That should have been enough for me right there, but we men are programmed to think kindly of an ample bosom, and wired to respond to a damsel in distress. Plus, I am a sucker for an interesting story, however, far-fetched. Explaining that I would like to speak more, but had an appointment to keep, I gave her my card and road off. The next day we exchanged messages. I invited her over; "Your dog is welcome." She accepted for later that night, after work.

At 7pm she called to say that she was really ill and had not gone to work. I thought that she was cancelling our visit, but then she asked if she could arrive sooner than agreed upon. Walking the short distance from her place to mine, she showed up 20 minutes later, acutely ill, and lied down on my couch without taking off her coat or hat. I went to fetch a blanket with her dog exuberantly following me, exploring the new terrain.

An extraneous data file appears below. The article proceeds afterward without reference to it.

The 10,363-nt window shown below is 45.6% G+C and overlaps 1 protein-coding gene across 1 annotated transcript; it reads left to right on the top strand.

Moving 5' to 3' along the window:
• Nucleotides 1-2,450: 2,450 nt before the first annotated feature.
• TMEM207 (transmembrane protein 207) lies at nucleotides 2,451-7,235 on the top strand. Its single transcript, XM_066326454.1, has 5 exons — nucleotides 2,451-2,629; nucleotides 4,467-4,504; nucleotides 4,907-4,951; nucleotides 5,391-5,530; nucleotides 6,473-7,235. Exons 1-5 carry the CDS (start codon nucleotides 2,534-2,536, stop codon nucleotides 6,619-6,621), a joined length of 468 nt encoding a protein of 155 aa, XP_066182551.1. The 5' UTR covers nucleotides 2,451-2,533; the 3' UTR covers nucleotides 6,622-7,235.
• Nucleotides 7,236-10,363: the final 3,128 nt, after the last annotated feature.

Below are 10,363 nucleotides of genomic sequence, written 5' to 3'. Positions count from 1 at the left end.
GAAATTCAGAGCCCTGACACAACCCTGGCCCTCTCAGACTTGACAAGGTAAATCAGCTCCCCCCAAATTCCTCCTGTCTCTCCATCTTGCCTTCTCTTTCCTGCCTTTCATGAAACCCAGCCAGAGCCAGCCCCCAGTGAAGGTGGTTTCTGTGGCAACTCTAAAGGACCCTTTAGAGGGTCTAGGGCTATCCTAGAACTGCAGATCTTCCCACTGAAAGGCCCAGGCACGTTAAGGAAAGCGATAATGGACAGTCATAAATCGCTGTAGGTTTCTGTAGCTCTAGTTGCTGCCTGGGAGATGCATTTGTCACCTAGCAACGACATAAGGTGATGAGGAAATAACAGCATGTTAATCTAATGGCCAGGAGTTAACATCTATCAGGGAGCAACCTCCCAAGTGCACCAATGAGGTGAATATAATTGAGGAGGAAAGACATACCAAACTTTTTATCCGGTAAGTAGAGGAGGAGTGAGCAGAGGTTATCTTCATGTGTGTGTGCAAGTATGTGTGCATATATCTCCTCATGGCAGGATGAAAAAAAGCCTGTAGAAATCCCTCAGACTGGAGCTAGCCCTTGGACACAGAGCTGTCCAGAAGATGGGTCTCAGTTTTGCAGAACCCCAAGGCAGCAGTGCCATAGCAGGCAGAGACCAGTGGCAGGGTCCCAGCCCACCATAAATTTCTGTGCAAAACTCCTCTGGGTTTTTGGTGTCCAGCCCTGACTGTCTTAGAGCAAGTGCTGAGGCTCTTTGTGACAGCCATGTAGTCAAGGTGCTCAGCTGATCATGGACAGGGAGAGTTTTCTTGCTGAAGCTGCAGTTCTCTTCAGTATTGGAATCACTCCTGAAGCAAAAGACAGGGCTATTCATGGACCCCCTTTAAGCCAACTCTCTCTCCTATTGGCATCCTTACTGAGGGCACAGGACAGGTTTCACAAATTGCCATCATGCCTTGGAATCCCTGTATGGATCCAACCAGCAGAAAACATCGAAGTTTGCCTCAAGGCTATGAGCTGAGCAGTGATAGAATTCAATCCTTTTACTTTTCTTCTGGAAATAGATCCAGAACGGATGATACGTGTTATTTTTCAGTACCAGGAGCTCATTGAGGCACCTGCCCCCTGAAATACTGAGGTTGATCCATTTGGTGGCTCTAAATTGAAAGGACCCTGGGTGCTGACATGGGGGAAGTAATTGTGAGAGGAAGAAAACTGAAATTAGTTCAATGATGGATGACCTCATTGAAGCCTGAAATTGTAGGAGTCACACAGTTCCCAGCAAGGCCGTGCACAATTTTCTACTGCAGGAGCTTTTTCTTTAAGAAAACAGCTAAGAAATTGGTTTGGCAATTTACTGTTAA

She gave every appearance of having a kidney crisis: pains in her back, fever, chills, weakness, intoxication. The heart is a marvelous organ, but the heart is just a pump. The kidney is a factory of enormous complexity, refinement and delicacy.

She explained that, not wanting to lose her new job, she kept at her post, resisting the urge to urinate for many hours each day. That clinched the diagnosis of injured (infected?) kidneys.

In my medical practice, I've treated kidney disease before. It's always serious. Like the doctor said about the side effects of the Covid vaccine, "There are no mild cases of myocarditis."

Most recently, my favorite cousin was diagnosed with stage four pyelonephritis and scheduled to have ports put in for a lifetime of dialysis. I prescribed, as I always do in such cases, homeopathic Berberis vulgarisI>. Two weeks later, at an appointment before the operation, his doctor told my cousin that his values had improved and that dialysis would not be necessary.

I gave my patient, covered up on the couch, a dose of Berberis, asked if she were hungry, and added to the dinner that I was making. Then, I gave her a wool cap and a more comfortable jacket to wear instead of those she came in. In these, with the blanket wrapped around her, we ate there in my office, from bowls held in our laps. She didn't eat much, wanting to lie down again because the pain was less when she lied on that side.